TWOgether Pittsburgh: Supporting Marital Success

May '13 NC web banner-1

By Janice Lane Palko

untitled   H. Jackson Brown, Jr., author of the bestselling Life’s Little Instruction Book, has at the top of his 21 Suggestions for Success list, the following:   Marry the right person. This one decision will determine 90 percent of your happiness or misery.

With so much of your life’s happiness riding on your selection of a mate, it would be wise to take extreme care before walking down the aisle and even after you have come back up it married to your spouse.

 Fortunately, TWOgether Pittsburgh is there to help support your marital success. TWOgether Pittsburgh is a coalition of like-minded agencies and individuals who believe in the strengthening of marriages. The coalition includes Family Guidance, Inc., as the lead agency, the Center for Urban Biblical Ministry, the Women’s Center & Shelter of Greater Pittsburgh, Smith Brothers Agency and a team of Evaluators led by Drs. Lucas Musewe and Jean Harvey.

 The Coalition was formed in 2002. In 2004, it received a federal grant that allowed the formation of The Marriage Works, the precursor of TWOgether Pittsburgh. The Marriage Works operated, with great success, in Pittsburgh’s East until 2009, when TWOgether Pittsburgh launched under a $3.5 million Healthy Marriage Initiative grant from the U.S Department of Health and Human Services.

Ken MacLeod is TWOgether Pittsburgh’s co-director and says that the program has something for everyone—no matter the stage of your relationship’s development.  “We offer programs from Healthy Relationships for Teens to programs that support marriages experiencing troubled times,” MacLeod said.

 untitledThe Healthy Relationships for Teens program offers resources for teens, the parents of teens and those who educate them.  It strives to equip youngsters with information, services and skills to assist them with establishing healthy, balanced relationships now and in the future. 

 The Marriage Preparation program is open to engaged couples, committed couples and those desiring to marry in the future.  Many religious organizations offer their own marriage preparation programs, but even those not adherent to a particular faith, realize there is a need for marriage preparation.  Therefore, the Marriage Preparation program is non-denominational.  It also features the “How to Avoid Marrying a Jerk” program, which helps singles to make sound, informed choices when selecting a mate.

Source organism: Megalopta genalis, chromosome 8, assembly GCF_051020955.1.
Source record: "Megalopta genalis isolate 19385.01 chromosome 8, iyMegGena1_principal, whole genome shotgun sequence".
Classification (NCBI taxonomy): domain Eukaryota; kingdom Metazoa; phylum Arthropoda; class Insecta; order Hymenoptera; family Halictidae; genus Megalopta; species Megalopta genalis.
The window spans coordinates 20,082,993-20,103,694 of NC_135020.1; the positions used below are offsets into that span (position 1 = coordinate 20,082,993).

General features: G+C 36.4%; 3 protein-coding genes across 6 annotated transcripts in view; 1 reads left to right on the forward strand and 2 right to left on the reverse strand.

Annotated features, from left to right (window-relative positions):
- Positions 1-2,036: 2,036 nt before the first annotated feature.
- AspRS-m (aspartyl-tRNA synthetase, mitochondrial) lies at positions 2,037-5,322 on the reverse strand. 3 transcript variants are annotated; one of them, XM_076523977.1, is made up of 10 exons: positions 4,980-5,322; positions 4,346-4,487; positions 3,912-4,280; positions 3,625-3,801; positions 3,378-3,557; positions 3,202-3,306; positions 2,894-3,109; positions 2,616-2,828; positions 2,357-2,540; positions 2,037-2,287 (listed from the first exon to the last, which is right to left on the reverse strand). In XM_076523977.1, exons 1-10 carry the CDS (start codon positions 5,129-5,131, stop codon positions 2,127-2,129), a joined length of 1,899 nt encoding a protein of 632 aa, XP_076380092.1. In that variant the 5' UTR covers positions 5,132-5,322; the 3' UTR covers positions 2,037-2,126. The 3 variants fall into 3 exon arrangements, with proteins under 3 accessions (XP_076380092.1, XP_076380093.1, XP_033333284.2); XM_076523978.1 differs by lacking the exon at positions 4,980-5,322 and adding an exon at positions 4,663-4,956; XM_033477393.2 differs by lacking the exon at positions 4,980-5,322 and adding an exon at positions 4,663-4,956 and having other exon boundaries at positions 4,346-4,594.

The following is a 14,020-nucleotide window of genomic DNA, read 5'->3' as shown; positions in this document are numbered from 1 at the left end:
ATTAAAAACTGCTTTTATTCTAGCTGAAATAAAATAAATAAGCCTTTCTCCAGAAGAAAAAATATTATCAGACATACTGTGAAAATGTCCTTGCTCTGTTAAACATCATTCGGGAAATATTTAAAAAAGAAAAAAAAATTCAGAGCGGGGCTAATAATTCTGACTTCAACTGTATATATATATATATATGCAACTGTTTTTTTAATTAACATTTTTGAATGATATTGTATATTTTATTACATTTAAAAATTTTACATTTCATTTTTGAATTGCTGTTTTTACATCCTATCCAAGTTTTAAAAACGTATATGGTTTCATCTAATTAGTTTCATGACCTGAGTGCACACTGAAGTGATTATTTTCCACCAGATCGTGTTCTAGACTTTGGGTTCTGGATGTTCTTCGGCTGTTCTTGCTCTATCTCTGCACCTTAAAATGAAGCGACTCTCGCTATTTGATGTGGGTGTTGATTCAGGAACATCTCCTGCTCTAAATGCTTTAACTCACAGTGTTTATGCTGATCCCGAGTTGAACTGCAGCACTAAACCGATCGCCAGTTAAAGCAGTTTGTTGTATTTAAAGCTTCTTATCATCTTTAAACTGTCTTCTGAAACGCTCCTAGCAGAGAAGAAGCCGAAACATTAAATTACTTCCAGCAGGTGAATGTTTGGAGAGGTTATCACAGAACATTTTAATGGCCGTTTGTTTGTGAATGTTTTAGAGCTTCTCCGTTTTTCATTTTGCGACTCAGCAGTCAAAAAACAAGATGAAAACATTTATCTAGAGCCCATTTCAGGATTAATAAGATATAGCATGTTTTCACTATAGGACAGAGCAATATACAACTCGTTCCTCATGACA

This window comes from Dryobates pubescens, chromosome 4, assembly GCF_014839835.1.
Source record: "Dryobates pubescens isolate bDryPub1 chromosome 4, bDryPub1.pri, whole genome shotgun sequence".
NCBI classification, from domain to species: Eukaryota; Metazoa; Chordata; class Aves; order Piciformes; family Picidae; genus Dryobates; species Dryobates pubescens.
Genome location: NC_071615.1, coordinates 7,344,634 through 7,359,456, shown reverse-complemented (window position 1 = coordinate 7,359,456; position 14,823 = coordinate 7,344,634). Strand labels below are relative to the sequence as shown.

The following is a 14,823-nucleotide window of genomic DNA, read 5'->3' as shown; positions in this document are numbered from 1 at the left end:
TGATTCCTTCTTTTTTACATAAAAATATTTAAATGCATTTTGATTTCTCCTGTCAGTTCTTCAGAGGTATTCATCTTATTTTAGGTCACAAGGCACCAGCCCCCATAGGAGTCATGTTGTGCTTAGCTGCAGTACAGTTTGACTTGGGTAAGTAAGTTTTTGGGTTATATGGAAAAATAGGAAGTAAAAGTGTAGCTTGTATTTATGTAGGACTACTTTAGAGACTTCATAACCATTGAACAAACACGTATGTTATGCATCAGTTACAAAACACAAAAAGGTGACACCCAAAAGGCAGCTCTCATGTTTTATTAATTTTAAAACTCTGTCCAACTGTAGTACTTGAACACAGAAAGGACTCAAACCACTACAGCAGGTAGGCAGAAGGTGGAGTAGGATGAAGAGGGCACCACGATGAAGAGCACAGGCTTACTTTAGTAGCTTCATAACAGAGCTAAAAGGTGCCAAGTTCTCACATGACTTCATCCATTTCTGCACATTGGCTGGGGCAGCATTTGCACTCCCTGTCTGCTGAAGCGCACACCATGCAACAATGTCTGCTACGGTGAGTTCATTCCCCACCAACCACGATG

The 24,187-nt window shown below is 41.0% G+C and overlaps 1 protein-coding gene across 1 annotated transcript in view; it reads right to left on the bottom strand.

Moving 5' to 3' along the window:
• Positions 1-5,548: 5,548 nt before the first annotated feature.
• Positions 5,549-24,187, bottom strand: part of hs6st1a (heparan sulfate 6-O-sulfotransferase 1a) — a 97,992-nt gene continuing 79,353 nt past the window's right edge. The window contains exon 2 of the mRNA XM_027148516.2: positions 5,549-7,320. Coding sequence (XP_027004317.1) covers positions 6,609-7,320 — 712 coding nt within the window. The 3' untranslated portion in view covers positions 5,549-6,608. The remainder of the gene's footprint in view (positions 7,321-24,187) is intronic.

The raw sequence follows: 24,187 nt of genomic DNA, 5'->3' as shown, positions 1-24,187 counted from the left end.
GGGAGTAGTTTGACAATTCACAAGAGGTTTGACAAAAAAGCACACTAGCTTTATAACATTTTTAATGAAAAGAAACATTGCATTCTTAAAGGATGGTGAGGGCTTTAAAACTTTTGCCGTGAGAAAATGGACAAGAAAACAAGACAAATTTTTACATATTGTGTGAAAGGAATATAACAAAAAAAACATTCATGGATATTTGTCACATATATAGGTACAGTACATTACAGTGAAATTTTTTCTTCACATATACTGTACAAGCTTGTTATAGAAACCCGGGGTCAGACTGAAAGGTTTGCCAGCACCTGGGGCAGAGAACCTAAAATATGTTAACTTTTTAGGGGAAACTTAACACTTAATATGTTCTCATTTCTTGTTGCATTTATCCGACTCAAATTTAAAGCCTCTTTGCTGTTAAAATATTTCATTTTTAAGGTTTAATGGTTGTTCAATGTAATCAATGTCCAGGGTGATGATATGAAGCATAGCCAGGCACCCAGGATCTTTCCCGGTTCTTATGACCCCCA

The Marriage Enrichment program enables couples in healthy relationships to experience even greater satisfaction.  TWOgether Pittsburgh takes into account that marriages with children face different concerns than those without and offers a Parents program as well as a Step Family program.untitled

Marriage Mentoring is designed to aid married couples with improve their relationships in a relaxed, casual atmosphere. The curriculum features two “Celebration of Marriage” events–one to kickoff the program and a final date wrap-up that brings it all together and encourages a community commitment to ongoing relationship building. Between these events, mentor/mentee couples have four additional “double dates” during which they get to know one another with positive conversations, guided by the “Great Dates” curriculum. Topics of conversation include Making Marriage a High Priority, Communication, Problem Solving, Becoming an Encourager, Matching Strengths with Roles and Building Intimacy in Your Marriage. Each session provides opportunities for both couples to share and learn from one another.untitled

 When a marriage is in trouble, the Marriage Sustainers program is a relationship’s best hope.  This initiative is specifically designed to assist those couples who may be having difficulty working through the stress. It provides them with greater opportunities to learn and practice the skills that increase the chances of a more happy and healthy marital relationship. 

 Statistics from the TWOgether Pittsburgh illustrate how important marital bliss is to one’s overall well-being.  “There is a significant cultural theme that is pervasive today that says you don’t need to get married, but unfortunately, that is wrong.  Statistics have proven that marriage is beneficial to not only the couple, but also to their children and society,” MacLeod said.

 Studies have shown that 40 percent of married people said they are very happy with their life in general, compared to just under a quarter of those who are single or cohabiting. Married people are one-third as likely to commit suicide as widowed or divorced people. Married men and women report less depression, less anxiety and lower levels of other types of psychological distress than do those who are single, divorced or widowed.

In addition, marriage is also good for your bottom line.  Studies have shown that on the verge of retirement, the typical married couple has accumulated about $410,000 (or $205,000 per person), compared to about $167,000 for the never-married, just under $154,000 for the divorced, about $151,000 for the widowed and just under $96,000 for the separated.  In effect, marriage creates an annuity value that is equal to increasing one’s wealth by 12 to 14 percent at age 30 and by 30 percent at age 75, compared with remaining single.

TWOgether Pittsburgh provides it services in local community organizations, faith-based organizations and high schools throughout the Greater Pittsburgh area. 

For more information on how you can help your marriage make the best it can be, visit TWOgether Pittsburgh’s website at www.twogetherpgh.org or call (412) 741-8550 or email ask@TWOgetherPGH.org. 

You have nothing to lose but 90 percent of your life’s happiness.